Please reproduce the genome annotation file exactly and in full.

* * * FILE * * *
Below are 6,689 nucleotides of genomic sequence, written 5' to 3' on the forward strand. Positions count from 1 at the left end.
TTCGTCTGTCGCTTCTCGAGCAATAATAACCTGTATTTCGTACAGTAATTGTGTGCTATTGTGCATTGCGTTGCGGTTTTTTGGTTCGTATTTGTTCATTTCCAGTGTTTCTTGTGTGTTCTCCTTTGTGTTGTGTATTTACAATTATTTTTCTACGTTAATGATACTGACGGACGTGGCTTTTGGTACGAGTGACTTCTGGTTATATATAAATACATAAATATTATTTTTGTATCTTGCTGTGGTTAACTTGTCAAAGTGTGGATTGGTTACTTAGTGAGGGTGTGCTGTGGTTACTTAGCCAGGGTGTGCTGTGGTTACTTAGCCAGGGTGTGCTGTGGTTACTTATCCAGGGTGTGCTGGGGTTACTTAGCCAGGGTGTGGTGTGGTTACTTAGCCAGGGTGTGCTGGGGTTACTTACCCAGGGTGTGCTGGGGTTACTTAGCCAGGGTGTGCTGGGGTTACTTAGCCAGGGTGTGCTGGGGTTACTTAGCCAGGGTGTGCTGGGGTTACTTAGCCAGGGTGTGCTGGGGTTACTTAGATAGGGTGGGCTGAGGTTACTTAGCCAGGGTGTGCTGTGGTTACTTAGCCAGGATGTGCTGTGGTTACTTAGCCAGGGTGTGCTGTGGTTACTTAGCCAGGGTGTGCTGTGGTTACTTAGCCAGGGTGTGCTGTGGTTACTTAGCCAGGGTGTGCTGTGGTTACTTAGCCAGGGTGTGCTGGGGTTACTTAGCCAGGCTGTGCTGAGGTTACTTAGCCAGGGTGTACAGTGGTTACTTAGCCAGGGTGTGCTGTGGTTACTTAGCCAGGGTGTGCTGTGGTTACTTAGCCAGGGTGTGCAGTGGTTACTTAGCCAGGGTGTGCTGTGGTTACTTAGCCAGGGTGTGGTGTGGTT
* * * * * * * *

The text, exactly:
Below are 6,689 nucleotides of genomic sequence, written 5' to 3' on the forward strand. Positions count from 1 at the left end.
TTCGTCTGTCGCTTCTCGAGCAATAATAACCTGTATTTCGTACAGTAATTGTGTGCTATTGTGCATTGCGTTGCGGTTTTTTGGTTCGTATTTGTTCATTTCCAGTGTTTCTTGTGTGTTCTCCTTTGTGTTGTGTATTTACAATTATTTTTCTACGTTAATGATACTGACGGACGTGGCTTTTGGTACGAGTGACTTCTGGTTATATATAAATACATAAATATTATTTTTGTATCTTGCTGTGGTTAACTTGTCAAAGTGTGGATTGGTTACTTAGTGAGGGTGTGCTGTGGTTACTTAGCCAGGGTGTGCTGTGGTTACTTAGCCAGGGTGTGCTGTGGTTACTTATCCAGGGTGTGCTGGGGTTACTTAGCCAGGGTGTGGTGTGGTTACTTAGCCAGGGTGTGCTGGGGTTACTTACCCAGGGTGTGCTGGGGTTACTTAGCCAGGGTGTGCTGGGGTTACTTAGCCAGGGTGTGCTGGGGTTACTTAGCCAGGGTGTGCTGGGGTTACTTAGCCAGGGTGTGCTGGGGTTACTTAGATAGGGTGGGCTGAGGTTACTTAGCCAGGGTGTGCTGTGGTTACTTAGCCAGGATGTGCTGTGGTTACTTAGCCAGGGTGTGCTGTGGTTACTTAGCCAGGGTGTGCTGTGGTTACTTAGCCAGGGTGTGCTGTGGTTACTTAGCCAGGGTGTGCTGTGGTTACTTAGCCAGGGTGTGCTGGGGTTACTTAGCCAGGCTGTGCTGAGGTTACTTAGCCAGGGTGTACAGTGGTTACTTAGCCAGGGTGTGCTGTGGTTACTTAGCCAGGGTGTGCTGTGGTTACTTAGCCAGGGTGTGCAGTGGTTACTTAGCCAGGGTGTGCTGTGGTTACTTAGCCAGGGTGTGGTGTGGTT